Perhaps the two hymns for which William Cowper is best known are: "O For A Closer Walk With God" and "There Is A Fountain." In the first hymn, we perceive the doubts with which he struggled. "Where is the blessedness I knew, When first I saw the Lord? Where is the soul-refreshing view, Of Jesus and His Word?" He longed for that blessed assurance that his mental state had swept away during his fits of insanity. "O for a closer walk with God, A calm and heav'nly frame." He sought a serenity that kept eluding him, causing him to doubt if he ever would or could be saved, which only served to plunge him ever deeper into despair. In his poem "Light Shining Out Of Darkness" he gave us the following familiar phrase: "God moves in a mysterious way, His wonders to perform." In many ways, God was a mystery to Cowper. Yet, in his moments of mental clarity he seemed to grasp that the way to salvation was by God's grace, and through our faith in that gift. This is depicted beautifully in the hymn "There Is A Fountain," which was originally titled "Peace For The Fountain." "It is undoubtedly one of Cowper's best loved hymns. Only eternity will reveal the hosts who, through the singing of this hymn, have been made aware of the efficacy of Christ's complete atonement. The text, with its vivid imagery, is based on the OT text: Zechariah 13:1, 'In that day there shall be a fountain opened to the house of David and to the inhabitants of Jerusalem for sin and uncleanness.' The tune for this text is borrowed from an American folk melody, probably one of the typical tunes used in the camp meetings of the early nineteenth century" [Kenneth W. Osbeck, 101 Hymn Stories, p. 265]. Notice the words of this hymn:

There is a fountain filled with blood
Drawn from Immanuel's veins,
And sinners plunged beneath that flood
Lose all their guilty stains.

E'er since by faith I saw the stream
Thy flowing wounds supply,
Redeeming love has been my theme,
And shall be till I die.

When this poor lisping, stamm'ring tongue
Lies silent in the grave,
Then, in a nobler, sweeter song,
I'll sing Thy pow'r to save.

Mary Unwin died in 1796, and this death was the last straw for Cowper. He fell into a depression from which he never truly recovered. On April 25, 1800 (214 years ago today) William Cowper passed from this life. Many who knew him feel that at the very end he had a final moment of clarity during which he perceived anew the "amazing grace" of God. "On his death bed it is said that his face lit up as he uttered these last words, 'I am not shut out of heaven after all!'" [Kenneth W. Osbeck, 101 Hymn Stories, p. 265]. He is buried in the chapel of St. Thomas of Canterbury, at St. Nicholas Church, in East Dereham, England. There is also a window in Westminster Abbey that honors the life and work of this great man, who is considered one of the founders of the English Romantic movement in literature/poetry. His funeral was preached by his dear friend John Newton, who, in the course of his sermon, said the following: "The Lord has given me many friends, but with none have I had so great an intimacy as with my friend Mr. Cowper. But he is gone. I was glad when I heard it. ... Mr. Cowper was afflicted with what is called a nervous complaint to such a degree as might justly be called insanity. ... I have had hopes the Lord would remove his malady a little time before his death, but it continued. ... He was one of those who came out of great tribulation. He suffered much here for twenty-seven years, but eternity is long enough to make amends for all. For what is all he endured in this life when compared with that rest which remaineth for the children of God?" Amen! May we take courage and comfort from the life of William Cowper, for his difficult journey reflects anew that God loves and embraces His children even when we are afflicted with doubt, discouragement and despair. God's Love and Grace conquer all.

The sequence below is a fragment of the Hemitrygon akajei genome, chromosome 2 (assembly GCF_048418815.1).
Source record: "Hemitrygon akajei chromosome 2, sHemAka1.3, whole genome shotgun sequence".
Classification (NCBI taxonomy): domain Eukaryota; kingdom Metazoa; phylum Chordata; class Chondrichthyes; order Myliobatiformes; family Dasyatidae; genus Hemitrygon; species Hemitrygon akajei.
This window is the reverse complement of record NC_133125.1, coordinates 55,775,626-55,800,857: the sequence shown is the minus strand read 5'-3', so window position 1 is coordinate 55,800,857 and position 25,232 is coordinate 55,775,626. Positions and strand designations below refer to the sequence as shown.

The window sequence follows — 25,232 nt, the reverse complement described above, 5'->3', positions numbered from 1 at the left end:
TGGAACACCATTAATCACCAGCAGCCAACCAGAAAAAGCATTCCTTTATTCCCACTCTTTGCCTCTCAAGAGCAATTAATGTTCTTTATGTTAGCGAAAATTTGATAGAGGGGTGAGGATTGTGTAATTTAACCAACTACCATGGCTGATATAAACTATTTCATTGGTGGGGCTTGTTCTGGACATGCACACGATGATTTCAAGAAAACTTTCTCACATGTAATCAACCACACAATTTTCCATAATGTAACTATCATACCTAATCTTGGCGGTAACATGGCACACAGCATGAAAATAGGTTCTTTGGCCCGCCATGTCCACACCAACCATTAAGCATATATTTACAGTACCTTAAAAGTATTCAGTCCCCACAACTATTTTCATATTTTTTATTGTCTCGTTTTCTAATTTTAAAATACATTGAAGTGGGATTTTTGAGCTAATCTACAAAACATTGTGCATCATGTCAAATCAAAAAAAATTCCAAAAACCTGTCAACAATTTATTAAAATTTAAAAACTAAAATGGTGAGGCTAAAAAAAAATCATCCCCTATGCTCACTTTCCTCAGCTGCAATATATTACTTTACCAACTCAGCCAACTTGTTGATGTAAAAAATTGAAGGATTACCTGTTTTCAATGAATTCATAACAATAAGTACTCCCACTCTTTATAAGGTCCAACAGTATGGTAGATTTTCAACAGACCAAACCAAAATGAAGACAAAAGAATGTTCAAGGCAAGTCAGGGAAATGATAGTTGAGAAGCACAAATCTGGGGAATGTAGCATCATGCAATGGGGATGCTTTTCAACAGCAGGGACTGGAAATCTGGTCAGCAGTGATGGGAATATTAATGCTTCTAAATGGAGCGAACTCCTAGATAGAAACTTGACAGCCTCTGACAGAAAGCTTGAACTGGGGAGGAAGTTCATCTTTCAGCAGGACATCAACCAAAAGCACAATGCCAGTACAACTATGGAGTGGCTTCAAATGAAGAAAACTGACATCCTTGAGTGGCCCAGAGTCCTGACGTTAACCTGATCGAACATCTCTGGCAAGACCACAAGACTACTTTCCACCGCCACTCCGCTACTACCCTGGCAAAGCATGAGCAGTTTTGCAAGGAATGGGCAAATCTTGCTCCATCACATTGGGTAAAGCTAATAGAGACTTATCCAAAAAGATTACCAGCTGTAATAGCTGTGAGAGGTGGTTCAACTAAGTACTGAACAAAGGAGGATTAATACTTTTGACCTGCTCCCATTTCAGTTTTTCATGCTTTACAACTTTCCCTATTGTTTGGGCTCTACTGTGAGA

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Readers' Reflections

From a Reader in California:

I haven't written in a while, but I still enjoy your Reflections very much. Though I preached 30+ years in "our tribe," I am no longer worshipping within that tribe for various reasons, mostly logistical. I am, however, very encouraged by your comment in your last article: "There are many of us in my faith-heritage, and that number is growing, who have abandoned religion in order to embrace relationship." I see this especially in the sermons delivered to the church in Franklin, TN by Dr. Patrick Mead. I grew up in north Alabama, have family and friends all over Tennessee (I am a graduate of Lipscomb), and am the son-in-law of a very conservative preacher (now deceased) in Churches of Christ who preached all over that area. I never thought I would see the day when anyone would preach the sermons Patrick is preaching there!! PRAISE GOD!! In some ways, I wish I were still preaching "among us," for there is HOPE for our tribe because of people like you two! Thanks for your efforts in the Kingdom.